Digitisation is the key force driving major changes across industries right now. In fact, digitisation is key to survival, as revealed by the fifth edition of the “Small and Medium Business Trends’ report. The Salesforce report shows that SMBs embraced digitisation to survive during the pandemic. However, the rapid adoption of digital-first tools comes with changes at work and it is important to see whether the workforce is ready for such a change.
One of the big changes driven by digitisation is the opportunity for the workforce to learn new digital skills. Salesforce has released a new study that studies the extent to which employees around the world feel ready for this digital-first workplace. This study also looks at the digital skills they need to thrive in a fully digital world.
Globally, the study shows that some already feel that they have the necessary digital skills while there are others who trust themselves to learn these digital skills in a timely manner. In the Netherlands, the Dutch workforce is beaming with positive energy about digital skills. Here is a look at some of the findings from the Netherlands.
Digital skills: Dutch labour force and their positive attitude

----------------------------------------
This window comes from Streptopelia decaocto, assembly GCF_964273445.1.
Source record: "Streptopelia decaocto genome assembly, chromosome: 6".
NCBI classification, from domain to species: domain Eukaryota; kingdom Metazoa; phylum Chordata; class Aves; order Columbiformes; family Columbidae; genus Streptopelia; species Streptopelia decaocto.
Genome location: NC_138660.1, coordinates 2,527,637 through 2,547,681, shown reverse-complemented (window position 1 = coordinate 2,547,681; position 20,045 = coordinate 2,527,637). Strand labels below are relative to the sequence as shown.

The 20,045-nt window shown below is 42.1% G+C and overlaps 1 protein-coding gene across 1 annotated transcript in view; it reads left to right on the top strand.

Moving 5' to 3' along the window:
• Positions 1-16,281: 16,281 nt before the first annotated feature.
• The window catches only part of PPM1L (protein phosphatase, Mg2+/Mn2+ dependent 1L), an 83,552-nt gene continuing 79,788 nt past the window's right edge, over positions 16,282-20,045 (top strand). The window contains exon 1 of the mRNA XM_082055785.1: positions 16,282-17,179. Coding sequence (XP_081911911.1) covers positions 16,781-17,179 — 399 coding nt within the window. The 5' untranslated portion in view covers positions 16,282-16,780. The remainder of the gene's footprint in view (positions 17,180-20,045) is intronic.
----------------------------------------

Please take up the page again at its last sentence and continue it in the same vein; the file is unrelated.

The Netherlands has always been at the forefront of embracing modern technologies like machine learning and artificial intelligence. There are a number of startups and SMBs in the Netherlands doing critical work in these fields to bring about a positive impact in the society.
It should not come as a surprise that the Dutch labour force feels positive about their digital skills. The Salesforce study shows the Dutch workforce feels skilled in the digital skills that are currently needed in the business world.
A large majority (87 per cent) of those surveyed for the study feel they are at least somewhat prepared for the digital skills of the future. The confidence is evident when you see a quarter of the labour force say they are ‘very prepared’ for future digital skills. The answers from the Dutch labour force are in stark contrast to people worried about the skills gap globally.
“Digitisation is central to our professional and personal lives. While generations such as Gen Z and millennials have grown up with these developments, others have had to keep up with the change. It is encouraging to see that the Dutch workforce feels positive about these developments,” says Michiel van Vlimmeren, SVP and General Manager at Salesforce Netherlands.